Defining a Work's "Historical Situation"
Because the "historical situation" always is enormously complex, the Marxist critics' first job is to convince readers that their particular set of socio-economic and historical facts are the most relevant to interpreting the text. As usual, the more facts within the work that a given set of material circumstances explains, the better the interpretation fits the work. Such an interpretation can be completely undone if the critics have to resort to "special pleading" to excuse elements of the text that do not fit the historical picture the critics are constructing. As is the case for any interpretation, it must account for relevant data of the work, it must explain them consistently, robustly, and without self-contradiction.
The first things a Marxist critic looks at when reading a modern work of literature are the back and front of the title page for the place and date of first publication.* That, and evidence of the author's historical situation when the work was being written, help "to situate" the work in the events and circumstances that produced it. [Early literature (e.g., Chaucer, Shakespeare, Behn) requires careful attention to the quality of the edition, but the author's historical circumstances are what would interest the Marxist.] Both Fitzgerald's The Great Gatsby and Hemingway's In Our Time were published in New York in 1925. They were written between the First and Second World War, in the third decade of the Twentieth Century but before the Stock Market Crash of 1929 signaled the beginning of The Great Depression. European economies tended to suffer significantly from the after-effects of the fighting on their soil, whereas the U.S. economy and physical infrastructure (factories, housing, etc.) was completely undamaged by the first war.
Gatsby's illicit fortune depends upon the "Volstead Act" which prohibited manufacture, sale or consumption of alcoholic beverages in the United States (the Eighteenth Amendment). From 1919 until 1933, the failure to enforce the act and its growing unpopularity with Americans led to a huge black market in illicit liquor--Jay Gatsby was a "drug dealer." Those circumstances are of the utmost importance in gauging the significance of his house, the parties, and the trip to New York City, but Fitzgerald could assume his audience would supply that knowledge to their interpretation of the text.. The Marxist also would be interested in Fitzgerald's writing as a form of myth-making about capitalism, consumerism, individualism, etc., even when the novel appears to be debunking the standard version of those myths (e.g., Jay Gatsby's idea of "self-improvement," Daisy's "green light" as Gatsby's self-manufactured, pathetically miniscule and misunderstood symbol of "the American Dream," etc).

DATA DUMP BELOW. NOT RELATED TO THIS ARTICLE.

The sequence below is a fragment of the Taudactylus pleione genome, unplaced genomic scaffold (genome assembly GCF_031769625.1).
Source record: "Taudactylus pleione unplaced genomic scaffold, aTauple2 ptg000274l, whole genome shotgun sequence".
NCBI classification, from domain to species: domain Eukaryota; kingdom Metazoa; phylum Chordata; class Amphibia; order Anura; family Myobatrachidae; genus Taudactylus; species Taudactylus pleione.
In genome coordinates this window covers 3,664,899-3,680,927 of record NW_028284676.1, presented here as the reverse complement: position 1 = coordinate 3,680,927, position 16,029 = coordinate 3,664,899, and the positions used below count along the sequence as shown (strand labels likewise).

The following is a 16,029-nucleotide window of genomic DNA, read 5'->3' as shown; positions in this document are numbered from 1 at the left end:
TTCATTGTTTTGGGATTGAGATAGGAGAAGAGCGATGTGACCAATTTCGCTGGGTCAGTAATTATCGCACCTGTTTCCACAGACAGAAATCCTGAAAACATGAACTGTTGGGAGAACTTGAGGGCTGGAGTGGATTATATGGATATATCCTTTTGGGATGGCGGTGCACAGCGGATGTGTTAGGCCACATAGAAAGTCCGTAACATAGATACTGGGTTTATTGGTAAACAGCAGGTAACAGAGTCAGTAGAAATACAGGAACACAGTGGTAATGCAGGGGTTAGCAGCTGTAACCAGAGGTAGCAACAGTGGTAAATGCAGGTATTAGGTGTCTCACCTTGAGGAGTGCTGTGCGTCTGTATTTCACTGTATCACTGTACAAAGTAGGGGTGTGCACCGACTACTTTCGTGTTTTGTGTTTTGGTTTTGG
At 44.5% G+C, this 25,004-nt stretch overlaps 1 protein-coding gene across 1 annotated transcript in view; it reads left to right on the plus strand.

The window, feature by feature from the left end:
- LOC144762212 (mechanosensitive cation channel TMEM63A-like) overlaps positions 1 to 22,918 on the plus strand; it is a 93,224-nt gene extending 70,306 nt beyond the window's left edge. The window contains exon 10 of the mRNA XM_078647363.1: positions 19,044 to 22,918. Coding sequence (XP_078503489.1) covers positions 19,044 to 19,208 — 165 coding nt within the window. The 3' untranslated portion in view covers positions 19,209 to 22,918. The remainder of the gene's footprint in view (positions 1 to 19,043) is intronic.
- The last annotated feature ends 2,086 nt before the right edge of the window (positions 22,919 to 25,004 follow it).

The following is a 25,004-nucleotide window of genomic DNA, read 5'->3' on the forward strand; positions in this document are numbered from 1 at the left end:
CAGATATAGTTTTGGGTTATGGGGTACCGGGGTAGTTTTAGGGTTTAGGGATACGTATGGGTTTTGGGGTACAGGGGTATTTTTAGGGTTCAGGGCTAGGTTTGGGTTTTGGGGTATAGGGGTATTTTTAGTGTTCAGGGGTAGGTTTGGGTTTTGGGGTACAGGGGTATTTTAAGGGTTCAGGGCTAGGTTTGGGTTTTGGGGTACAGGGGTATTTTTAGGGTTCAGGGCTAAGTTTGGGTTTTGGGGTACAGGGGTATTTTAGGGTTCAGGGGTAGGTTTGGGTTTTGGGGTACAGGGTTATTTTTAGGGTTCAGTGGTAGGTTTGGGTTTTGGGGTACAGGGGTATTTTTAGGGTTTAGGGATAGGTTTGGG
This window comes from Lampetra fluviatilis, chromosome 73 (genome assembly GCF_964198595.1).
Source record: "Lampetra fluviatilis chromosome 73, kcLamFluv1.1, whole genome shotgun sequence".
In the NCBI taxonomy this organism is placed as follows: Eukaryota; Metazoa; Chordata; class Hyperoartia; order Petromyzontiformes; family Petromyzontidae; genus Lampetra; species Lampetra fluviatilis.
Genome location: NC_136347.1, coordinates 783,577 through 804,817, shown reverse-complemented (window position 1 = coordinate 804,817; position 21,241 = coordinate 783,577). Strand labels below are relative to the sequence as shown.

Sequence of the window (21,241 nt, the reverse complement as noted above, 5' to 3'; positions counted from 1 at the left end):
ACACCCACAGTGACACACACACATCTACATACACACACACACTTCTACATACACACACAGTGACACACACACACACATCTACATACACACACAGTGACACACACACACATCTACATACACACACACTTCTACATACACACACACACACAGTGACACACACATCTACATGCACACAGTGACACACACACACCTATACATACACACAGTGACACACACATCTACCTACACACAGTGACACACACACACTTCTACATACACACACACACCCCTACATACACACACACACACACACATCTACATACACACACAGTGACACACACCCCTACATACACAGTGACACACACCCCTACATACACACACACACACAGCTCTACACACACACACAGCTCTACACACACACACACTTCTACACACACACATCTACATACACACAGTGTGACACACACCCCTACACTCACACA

Hemingway's characters in many of the italicized "interchapters" are or recently have been soldiers in World War I, their families, lovers, and friends. The war's lasting effects upon their minds forms a central historical circumstance that Hemingway did not have to explain to his audience because they would bring personal experiences or indirectly learned knowledge of the war to their interpretation of the text. The novel's depiction of the futility of the fighting, its savagery, its effect on European civilians, its false representation to American civilians, all would interest the Marxist as evidence of Hemingway's resistance to forms of "false consciousness," but they also would raise questions themselves about the historical realities underpinning the myths Hemingway constructs (e.g., "individualism," machismo and a fear of "effeminacy," the "code hero" cult, etc.).
* You also always should know the year a scholarly interpretation of literature was published before you attempt to read it. Very early Twentieth-Century works often may have serious defects in their critical methods. Mid- to late-Twentieth-Century work, if it follows New Criticism in a crude fashion, also may no longer be acceptable as a theoretically sound interpretation of the work. Simplifying applications of Structuralism, Feminism, and Psychoanalytic criticism from the late Twentieth Century also may be suspect. When in doubt, ask your instructor, but always be cautious when not using the most recent scholarship published in the best journals.